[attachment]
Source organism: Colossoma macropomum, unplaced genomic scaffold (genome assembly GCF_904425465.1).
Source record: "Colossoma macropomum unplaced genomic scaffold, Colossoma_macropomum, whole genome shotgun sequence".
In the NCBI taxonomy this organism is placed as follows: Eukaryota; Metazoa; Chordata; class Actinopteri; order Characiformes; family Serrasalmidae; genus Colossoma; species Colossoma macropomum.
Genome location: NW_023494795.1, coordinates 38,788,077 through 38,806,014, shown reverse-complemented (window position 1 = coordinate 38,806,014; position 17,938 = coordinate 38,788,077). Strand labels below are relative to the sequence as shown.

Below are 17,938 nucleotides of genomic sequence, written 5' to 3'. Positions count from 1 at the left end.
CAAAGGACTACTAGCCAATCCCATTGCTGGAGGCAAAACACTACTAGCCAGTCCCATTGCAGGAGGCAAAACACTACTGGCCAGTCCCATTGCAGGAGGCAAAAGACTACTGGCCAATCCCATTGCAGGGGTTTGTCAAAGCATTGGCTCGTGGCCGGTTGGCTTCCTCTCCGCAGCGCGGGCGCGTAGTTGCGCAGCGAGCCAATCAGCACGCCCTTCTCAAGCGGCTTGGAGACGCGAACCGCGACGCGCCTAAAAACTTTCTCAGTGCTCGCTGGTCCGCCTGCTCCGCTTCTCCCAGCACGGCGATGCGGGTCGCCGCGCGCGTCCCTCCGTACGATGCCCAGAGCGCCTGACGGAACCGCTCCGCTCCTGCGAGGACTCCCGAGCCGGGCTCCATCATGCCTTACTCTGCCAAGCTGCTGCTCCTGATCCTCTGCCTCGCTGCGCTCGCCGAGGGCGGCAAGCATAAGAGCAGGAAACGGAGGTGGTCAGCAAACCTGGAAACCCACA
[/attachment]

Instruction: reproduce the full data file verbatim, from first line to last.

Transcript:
Source organism: Colossoma macropomum, unplaced genomic scaffold (genome assembly GCF_904425465.1).
Source record: "Colossoma macropomum unplaced genomic scaffold, Colossoma_macropomum, whole genome shotgun sequence".
In the NCBI taxonomy this organism is placed as follows: Eukaryota; Metazoa; Chordata; class Actinopteri; order Characiformes; family Serrasalmidae; genus Colossoma; species Colossoma macropomum.
Genome location: NW_023494795.1, coordinates 38,788,077 through 38,806,014, shown reverse-complemented (window position 1 = coordinate 38,806,014; position 17,938 = coordinate 38,788,077). Strand labels below are relative to the sequence as shown.

Below are 17,938 nucleotides of genomic sequence, written 5' to 3'. Positions count from 1 at the left end.
CAAAGGACTACTAGCCAATCCCATTGCTGGAGGCAAAACACTACTAGCCAGTCCCATTGCAGGAGGCAAAACACTACTGGCCAGTCCCATTGCAGGAGGCAAAAGACTACTGGCCAATCCCATTGCAGGGGTTTGTCAAAGCATTGGCTCGTGGCCGGTTGGCTTCCTCTCCGCAGCGCGGGCGCGTAGTTGCGCAGCGAGCCAATCAGCACGCCCTTCTCAAGCGGCTTGGAGACGCGAACCGCGACGCGCCTAAAAACTTTCTCAGTGCTCGCTGGTCCGCCTGCTCCGCTTCTCCCAGCACGGCGATGCGGGTCGCCGCGCGCGTCCCTCCGTACGATGCCCAGAGCGCCTGACGGAACCGCTCCGCTCCTGCGAGGACTCCCGAGCCGGGCTCCATCATGCCTTACTCTGCCAAGCTGCTGCTCCTGATCCTCTGCCTCGCTGCGCTCGCCGAGGGCGGCAAGCATAAGAGCAGGAAACGGAGGTGGTCAGCAAACCTGGAAACCCACA